In Harm's Way
By Sebastian Junger
W.W. Norton -- 224pp -- $24.95
You have to hand it to Sebastian Junger. His first book, The Perfect Storm, helped redefine the nonfiction adventure story just as public interest in the genre was surging, making the powerful account a huge best-seller. Now, he and his publisher have issued Fire, a book made up entirely of recycled magazine pieces. As luck would have it, one of them is a profile published earlier this year of anti-Taliban guerrilla leader Ahmad Shah Massoud. Just prior to the September 11 terrorist attacks, Massoud was assassinated, possibly by Osama bin Laden's organization. Fire's title essay and one that follows are no less topical, as they focus on the efforts of firefighters, a group whose heroism has been spectacularly on display of late.
Given his telegenic good looks and celebrity, Junger could easily opt for cushy reportorial assignments. Instead, he's drawn to dangerous situations--in fact, danger is the strand that connects the essays in this engrossing collection. There are reports on combat in Kosovo, forest fires in the drought-plagued American West, diamond smuggling in Sierra Leone, and the kidnapping of tourists by separatist guerrillas in Kashmir. But clearly the jewel is the profile of Massoud, "an almost mythological figure among many Afghans" who, says Junger, was largely responsible for driving the Soviets out of the country back in the 1980s.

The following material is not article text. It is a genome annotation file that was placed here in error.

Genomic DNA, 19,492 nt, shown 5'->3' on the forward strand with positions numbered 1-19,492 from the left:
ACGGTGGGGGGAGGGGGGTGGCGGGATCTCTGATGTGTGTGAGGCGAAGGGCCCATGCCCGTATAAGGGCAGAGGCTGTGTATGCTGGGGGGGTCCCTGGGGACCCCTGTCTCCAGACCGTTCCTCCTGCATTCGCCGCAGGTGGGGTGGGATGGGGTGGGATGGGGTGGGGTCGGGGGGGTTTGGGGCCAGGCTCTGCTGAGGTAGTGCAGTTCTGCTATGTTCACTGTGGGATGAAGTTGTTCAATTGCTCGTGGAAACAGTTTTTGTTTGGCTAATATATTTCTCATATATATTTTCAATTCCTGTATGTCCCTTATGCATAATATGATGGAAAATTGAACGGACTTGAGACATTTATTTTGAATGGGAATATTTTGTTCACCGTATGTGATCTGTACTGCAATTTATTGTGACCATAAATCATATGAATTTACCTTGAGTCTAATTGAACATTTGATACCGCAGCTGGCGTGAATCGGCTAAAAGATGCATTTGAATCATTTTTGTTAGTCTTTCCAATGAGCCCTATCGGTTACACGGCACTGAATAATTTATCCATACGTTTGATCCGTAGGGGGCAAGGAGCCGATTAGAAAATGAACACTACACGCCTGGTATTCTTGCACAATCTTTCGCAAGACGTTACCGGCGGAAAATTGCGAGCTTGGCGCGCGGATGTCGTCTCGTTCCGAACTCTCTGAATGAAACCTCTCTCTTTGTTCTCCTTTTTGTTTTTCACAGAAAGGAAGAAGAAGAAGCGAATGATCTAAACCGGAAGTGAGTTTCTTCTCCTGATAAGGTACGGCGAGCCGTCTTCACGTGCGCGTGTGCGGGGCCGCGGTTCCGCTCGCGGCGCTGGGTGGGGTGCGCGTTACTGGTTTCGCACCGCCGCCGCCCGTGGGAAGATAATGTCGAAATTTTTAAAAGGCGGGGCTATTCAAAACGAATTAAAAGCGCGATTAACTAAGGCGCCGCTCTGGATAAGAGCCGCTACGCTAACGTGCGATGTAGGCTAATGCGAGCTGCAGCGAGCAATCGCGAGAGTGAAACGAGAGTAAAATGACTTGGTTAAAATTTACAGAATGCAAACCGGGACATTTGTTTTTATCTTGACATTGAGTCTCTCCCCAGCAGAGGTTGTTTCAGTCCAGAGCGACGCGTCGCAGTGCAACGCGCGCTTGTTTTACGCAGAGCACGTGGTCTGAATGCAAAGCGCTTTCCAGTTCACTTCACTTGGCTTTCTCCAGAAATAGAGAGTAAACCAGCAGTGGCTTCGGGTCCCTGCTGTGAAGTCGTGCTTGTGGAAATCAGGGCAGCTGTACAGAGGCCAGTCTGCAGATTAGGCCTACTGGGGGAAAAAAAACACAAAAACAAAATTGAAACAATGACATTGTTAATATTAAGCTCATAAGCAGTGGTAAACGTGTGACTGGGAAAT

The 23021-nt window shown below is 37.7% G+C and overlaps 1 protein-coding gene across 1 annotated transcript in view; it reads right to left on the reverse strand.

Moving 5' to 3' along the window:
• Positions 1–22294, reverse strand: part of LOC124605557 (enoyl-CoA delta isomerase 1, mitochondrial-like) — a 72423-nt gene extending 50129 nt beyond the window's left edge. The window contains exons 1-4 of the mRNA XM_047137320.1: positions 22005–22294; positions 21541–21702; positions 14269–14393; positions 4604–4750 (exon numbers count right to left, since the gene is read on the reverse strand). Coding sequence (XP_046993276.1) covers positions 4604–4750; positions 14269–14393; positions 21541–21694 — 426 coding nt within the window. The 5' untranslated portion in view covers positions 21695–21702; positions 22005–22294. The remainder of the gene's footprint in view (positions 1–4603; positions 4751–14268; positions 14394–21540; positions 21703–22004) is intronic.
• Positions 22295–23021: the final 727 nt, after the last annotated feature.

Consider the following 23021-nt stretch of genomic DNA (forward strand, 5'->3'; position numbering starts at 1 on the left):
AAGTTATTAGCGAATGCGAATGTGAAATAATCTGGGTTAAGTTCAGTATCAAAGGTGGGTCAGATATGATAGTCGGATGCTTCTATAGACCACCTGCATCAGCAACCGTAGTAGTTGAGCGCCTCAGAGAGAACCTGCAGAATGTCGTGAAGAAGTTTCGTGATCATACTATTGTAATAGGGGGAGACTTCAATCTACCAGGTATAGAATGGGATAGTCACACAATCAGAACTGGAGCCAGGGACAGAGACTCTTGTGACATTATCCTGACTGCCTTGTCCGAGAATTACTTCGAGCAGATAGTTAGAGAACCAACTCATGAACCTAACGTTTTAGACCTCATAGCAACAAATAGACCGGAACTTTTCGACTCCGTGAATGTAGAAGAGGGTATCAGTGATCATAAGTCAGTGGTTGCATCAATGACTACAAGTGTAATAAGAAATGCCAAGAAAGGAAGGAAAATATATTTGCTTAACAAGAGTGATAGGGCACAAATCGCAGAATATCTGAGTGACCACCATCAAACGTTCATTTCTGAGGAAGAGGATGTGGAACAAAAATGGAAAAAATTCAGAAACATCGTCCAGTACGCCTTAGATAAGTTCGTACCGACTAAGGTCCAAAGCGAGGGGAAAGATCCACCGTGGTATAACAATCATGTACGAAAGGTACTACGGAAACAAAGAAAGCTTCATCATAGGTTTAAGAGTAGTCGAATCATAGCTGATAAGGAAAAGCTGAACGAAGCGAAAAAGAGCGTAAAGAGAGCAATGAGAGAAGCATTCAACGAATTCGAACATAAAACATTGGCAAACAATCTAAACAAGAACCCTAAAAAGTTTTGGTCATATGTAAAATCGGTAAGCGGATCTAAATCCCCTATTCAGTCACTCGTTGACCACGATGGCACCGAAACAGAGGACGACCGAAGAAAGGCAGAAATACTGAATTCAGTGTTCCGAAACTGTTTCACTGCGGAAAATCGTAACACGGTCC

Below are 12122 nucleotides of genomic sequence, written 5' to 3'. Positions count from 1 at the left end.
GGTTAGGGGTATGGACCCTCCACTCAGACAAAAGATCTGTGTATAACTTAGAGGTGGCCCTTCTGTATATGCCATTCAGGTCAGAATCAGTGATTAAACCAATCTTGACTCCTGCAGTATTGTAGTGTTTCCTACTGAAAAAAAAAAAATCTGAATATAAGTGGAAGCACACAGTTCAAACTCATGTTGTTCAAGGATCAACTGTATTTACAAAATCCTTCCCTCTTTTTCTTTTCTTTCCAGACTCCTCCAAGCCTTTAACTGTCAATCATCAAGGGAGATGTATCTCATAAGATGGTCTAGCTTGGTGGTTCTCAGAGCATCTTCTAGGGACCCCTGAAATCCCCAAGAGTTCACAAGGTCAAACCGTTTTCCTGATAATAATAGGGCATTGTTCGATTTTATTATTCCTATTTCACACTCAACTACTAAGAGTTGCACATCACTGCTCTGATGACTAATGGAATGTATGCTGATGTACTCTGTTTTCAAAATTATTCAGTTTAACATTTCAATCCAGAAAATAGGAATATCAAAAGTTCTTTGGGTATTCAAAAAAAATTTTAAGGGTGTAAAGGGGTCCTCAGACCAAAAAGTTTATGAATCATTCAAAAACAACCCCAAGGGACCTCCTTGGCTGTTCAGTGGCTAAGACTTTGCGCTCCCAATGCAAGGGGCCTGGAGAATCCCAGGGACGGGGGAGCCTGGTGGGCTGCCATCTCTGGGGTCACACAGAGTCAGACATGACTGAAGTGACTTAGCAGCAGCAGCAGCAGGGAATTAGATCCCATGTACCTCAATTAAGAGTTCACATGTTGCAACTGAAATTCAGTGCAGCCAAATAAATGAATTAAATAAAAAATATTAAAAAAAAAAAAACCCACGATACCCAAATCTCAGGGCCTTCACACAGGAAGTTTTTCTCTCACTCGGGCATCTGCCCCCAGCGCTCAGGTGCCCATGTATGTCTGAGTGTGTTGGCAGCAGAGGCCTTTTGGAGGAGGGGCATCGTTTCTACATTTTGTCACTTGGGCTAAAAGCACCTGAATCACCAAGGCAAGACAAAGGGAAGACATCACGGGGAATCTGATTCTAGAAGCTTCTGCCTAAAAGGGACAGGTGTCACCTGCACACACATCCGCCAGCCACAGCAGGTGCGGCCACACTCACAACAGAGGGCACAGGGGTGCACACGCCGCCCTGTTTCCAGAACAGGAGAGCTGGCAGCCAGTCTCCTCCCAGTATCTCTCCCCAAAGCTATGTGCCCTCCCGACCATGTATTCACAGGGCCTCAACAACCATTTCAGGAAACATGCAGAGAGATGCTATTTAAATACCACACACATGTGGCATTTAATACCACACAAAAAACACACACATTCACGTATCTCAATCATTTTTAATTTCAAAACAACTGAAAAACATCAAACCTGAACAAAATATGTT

In certain passages, the author's indebtedness to Ernest Hemingway comes through loud and clear. Here is Junger describing Massoud's ragtag but committed fighters: "Some were loading up an old Soviet truck with crates of ammunition, and some were cleaning their rifles, and some were just standing in loose bunches behind the trees, where the enemy couldn't see them. They were wearing old snow parkas and blankets thrown over their shoulders, and some had old Soviet Army pants, and others didn't have any shoes." Later, he brings Massoud--the Lion of Panjshir--to life: "He was not tall, but he stood as if he were."
Junger's strength lies in his ability to make the ever-present danger palpable and to offer chilling descriptions of pain and devastation. In one 1995 piece, "The Whale Hunters," he tells of the time that a harpooner on the Caribbean island of Bequia, Athneal Ollivierre, was knocked out when a whale crushed the side of his boat. While he was unconscious, a rope attached to the harpooned whale "had grabbed him. It sawed down to bone in an instant, cauterizing the arteries as it went, and nearly ripped his hand in half."
Junger notes the allure of risk-taking, but finds little glamour in situations he has covered. Of combat, he observes, "There was nothing exciting about it. It was purely, exclusively bad." Even so, these gritty stories, particularly his war coverage, could win Junger new readers. If he makes it back to Afghanistan--where he told this reviewer he's trying to go--his next dispatches will find an even larger audience.
By Karin Pekarchik